Veterans of TRITON (SS 201), Shipmates of TRITON (SSRN and SSN 586), families of both TRITONS, Captain Moran and staff members of Naval Training Center, Great Lakes and Recruit Training Command, Guests.
Today we celebrate the service of two great American submarines that contributed immensely to the military success and history of our country, and dedicate this building: USS TRITON, carrying on a proud tradition by keeping the name in our Navy of the shellfish or from Greek mythology, The God of the Sea, represented as a bearded man from the waist up with a mermaid tail.
The first two USS TRITON’s share a number of similarities: By the design standards of their day, each was a large submarine: TRITON I at 310 feet and 1500 tons displacement; TRITON II at 447 feet and 5900 tons surfaced. Each would be surpassed in length/tonnage a few years after construction. Each was designed for a mission, which would tum out NOT to be the primary accomplishment of the submarine’s life. Each made its mark quickly. Each submarine was operated aggressively and took its mission seriously. As far as I have read, each was sincerely appreciated, if not loved outright by the bulk of its crew, and each submarine was decorated for performance. Both submarines had a short life relative to the design and relative to many contemporaries. We hope that will not be the case for USS TRITON III.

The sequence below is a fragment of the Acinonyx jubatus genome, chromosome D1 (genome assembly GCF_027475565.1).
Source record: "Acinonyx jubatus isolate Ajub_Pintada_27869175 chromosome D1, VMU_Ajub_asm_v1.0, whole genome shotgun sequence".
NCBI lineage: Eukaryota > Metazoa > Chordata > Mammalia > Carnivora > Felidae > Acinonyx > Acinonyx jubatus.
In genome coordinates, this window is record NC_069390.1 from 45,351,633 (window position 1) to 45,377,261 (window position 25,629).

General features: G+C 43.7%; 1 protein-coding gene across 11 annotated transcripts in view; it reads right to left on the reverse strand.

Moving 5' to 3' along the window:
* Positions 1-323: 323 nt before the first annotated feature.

To mention a few specifics
TRITON I was commissioned on 15 Aug 1940, led by Captain Willis Lent, was underway for a 42 day patrol commencing in December 1941, fired the first U.S. torpedo of World War II and by June 1942 had sunk 7 ships displacing over 21,000 tons. TRITON pioneered use of the deck gun to attack enemy shipping. At the time TRITON I was lost on 15 March 1943 TRITON was credited with sinking 19 ships and damaging 7, the leader of Pearl Harbor submarines in the category of ships sunk at that time and awarded 5 battle stars and 4 Navy Unit Commendations. Jeanine McKenzie Allen has already read a fitting tribute from Adm Halsey. She and her husband Lorie, have done a marvelous job of keeping alive the spirit of TRITON I.
After World War II submarine missions changed
TRITON II was designed as a radar picket (SSRN). But TRITON under Captain Ned Beach came out of the blocks quickly in 1960, making history with the 36,000 mile, 84 day submerged shakedown cruise replicating Magellan’s circumnavigation of the world in 1519. I’m told that the original plaque commemorating this cruise was somewhat at fault in translation. Instead of stating in Latin: “It has been done again, Noble Captain”; TRITON lore (at least with the second crew) had it that the plaque really read: “We have been had again, Noble Captain”. Of course, the plaque was quickly replaced when the mistake surfaced, and special-delivered by Pan Am flight to the Naval Attachee in Spain to avoid a political faux pas. We deeply regret that Ned Beach, George Moran, and Frank Wadsworth are not with us today. I first rode TRITON for a day during the Springboard exercise of March 1961 operating from San Juan, while I was assigned to the destroyer USS BORIE. What a superb impression TRITON made!!!!!